With assault on Idlib imminent, US stays on the sidelines

Apparently, any actions by Damascus and its allies short of using chemical weapons will not provoke a US response.
Sunday 09/09/2018
A file picture shows members of US forces standing guard in the town of Tabqa. (AFP)
On the sidelines. A file picture shows members of US forces standing guard in the town of Tabqa. (AFP)

The 7-year Syrian civil war is approaching a crucial moment with the government of Syrian President Bashar Assad preparing to move on the rebel-controlled province of Idlib with the assistance of his Russian and Iranian allies.

Idlib is the base for thousands of jihadists and home to several million people. A bloodbath is a distinct possibility and the United Nations is warning of a humanitarian catastrophe.

The presidents of Russia, Iran and Turkey, the guarantors of the so-called Astana process which aims to manage the Syria crisis (and which has eclipsed the United Nations’ Geneva process) conferred in Tehran on September 7 but apparently did not reach an agreement likely to halt the regime’s offensive.

Meanwhile, the world’s largest economic and military power — the country that not that long ago was considered the primary outside actor in the Middle East and whose involvement was indispensable to the resolution of major regional conflicts — is on the sidelines, its capital obsessed by political scandals and its president incapable of developing and sticking to a coherent foreign policy.

As the Syrian civil war is reaching a gruesome crescendo, the United States has made itself virtually irrelevant.

Russia, which has assumed the role as prime outside actor, sees the United States not as an equal but as a potential spoiler. “I hope our Western partners will not give in to (rebel) provocations and will not obstruct an anti-terror operation” in Idlib, Russian Foreign Minister Sergei Lavrov told Reuters. Russian concerns over US obstruction were fuelled by US President Donald Trump’s warning that Syria should not “recklessly attack” Idlib.

While the president did not define “reckless,” US Secretary of State Mike Pompeo said the United States would respond if Damascus used chemical weapons. US Ambassador to the United Nations Nikki Haley tweeted: “All eyes on the actions of Assad, Russia and Iran in Idlib. #NoChemicalWeapons.”

Apparently, any actions by Damascus and its allies short of using chemical weapons will not provoke a US response.

Even if Damascus uses chemical weapons, the US response is unlikely to be a game-changer. In April, Washington reacted to evidence of a chemical weapons attack by hitting several Syrian government military targets, a limited show of force that in no way affected the course of the conflict or seriously weakened the Assad regime.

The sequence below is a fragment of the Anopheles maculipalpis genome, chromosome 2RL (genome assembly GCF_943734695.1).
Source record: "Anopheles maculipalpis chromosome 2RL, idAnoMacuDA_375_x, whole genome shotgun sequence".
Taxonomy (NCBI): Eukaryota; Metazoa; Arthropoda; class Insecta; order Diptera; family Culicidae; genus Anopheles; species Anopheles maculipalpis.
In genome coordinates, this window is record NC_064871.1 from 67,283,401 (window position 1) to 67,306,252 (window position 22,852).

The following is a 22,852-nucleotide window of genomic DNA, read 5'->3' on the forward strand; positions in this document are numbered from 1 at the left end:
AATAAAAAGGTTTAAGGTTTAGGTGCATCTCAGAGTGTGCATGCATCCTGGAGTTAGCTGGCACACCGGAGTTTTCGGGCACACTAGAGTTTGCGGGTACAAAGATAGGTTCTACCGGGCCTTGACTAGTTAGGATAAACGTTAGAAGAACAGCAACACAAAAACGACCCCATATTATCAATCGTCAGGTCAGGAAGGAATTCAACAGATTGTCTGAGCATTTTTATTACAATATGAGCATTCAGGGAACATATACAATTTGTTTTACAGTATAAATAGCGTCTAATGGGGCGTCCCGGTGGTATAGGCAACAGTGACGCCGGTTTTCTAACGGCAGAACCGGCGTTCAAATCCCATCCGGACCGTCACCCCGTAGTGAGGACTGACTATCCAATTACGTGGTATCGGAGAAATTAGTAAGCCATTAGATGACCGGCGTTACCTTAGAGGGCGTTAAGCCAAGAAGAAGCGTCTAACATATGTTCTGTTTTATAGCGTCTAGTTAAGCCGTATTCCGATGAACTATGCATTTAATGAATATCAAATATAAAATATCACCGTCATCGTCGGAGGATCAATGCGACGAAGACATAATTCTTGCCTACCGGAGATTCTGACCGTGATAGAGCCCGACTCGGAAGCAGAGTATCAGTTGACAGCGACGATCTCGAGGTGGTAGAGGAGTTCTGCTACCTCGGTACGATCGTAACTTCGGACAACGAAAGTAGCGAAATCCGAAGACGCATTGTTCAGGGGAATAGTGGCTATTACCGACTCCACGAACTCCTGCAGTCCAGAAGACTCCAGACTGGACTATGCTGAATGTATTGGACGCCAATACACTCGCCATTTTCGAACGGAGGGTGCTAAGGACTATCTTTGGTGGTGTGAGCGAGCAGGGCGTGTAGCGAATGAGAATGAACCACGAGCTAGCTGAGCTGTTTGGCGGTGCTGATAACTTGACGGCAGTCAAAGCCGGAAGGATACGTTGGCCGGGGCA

To ensure that Washington does not become a spoiler, Russia amassed a large naval force in the eastern Mediterranean as a warning against a US intervention that goes beyond a slap on the wrist.

Kremlin spokesman Dmitry Peskov, reacting to comments from Washington, said: “Just to speak out with some warnings, without taking into account the very dangerous, negative potential for the whole situation in Syria, is probably not a full, comprehensive approach.”

Peskov makes a valid point: The United States has no “full, comprehensive approach” to Syria and has not for the past seven years.

Jonas Parello-Plesner, a researcher with the Hudson Institute think-tank in Washington, told Agence France-Presse that “verbal warning shots” do not make a policy. The reality, Plesner said, is that “Assad is advancing on the ground, aided by Iran by land and Russia by air,” while Washington “continues to pay lip service to the UN-backed Geneva peace process.”

Faysal Itani, an expert with the Atlantic Council think-tank, said “the United States has already effectively acquiesced to the regime recapturing the remainder of Syria…and the regime and Russia understand this.”

The only clear US objective in Syria under former President Barack Obama and continuing under Trump has been the defeat of the Islamic State (ISIS), an objective that has been largely achieved in terms of ISIS’s actual physical hold on territory. However, as Geoffrey Aronson, a fellow at the Middle East Institute wrote: “The challenge for Washington is to understand that both the means and ends of Syria policy need to account for the failure of US policy beyond the defeat of ISIS.”

When the Idlib operation is over and the bodies counted, the Syria game will move to east of the Euphrates, where the United States has cards to play. The Russians are aware of this. Lavrov recently said that “our American partners are doing their best in developing the east of Euphrates, restoring infrastructure there, rebuilding socio-economic ties, even creating quasi-official governance bodies. This is fraught with attempts to split Syria and is a blunt violation of all [UN Security Council] resolutions that demand respect for Syria’s sovereignty.”

Is the United States willing to play these cards and, if so, to what end? In April, Trump said “it is time” to withdraw US troops from Syria but backed down when the Pentagon expressed concerns that to do so would risk the resurgence of ISIS. Trump, however, continues to express a desire to pull out as soon as possible.

The United States seems content to spend this game sitting on the bench.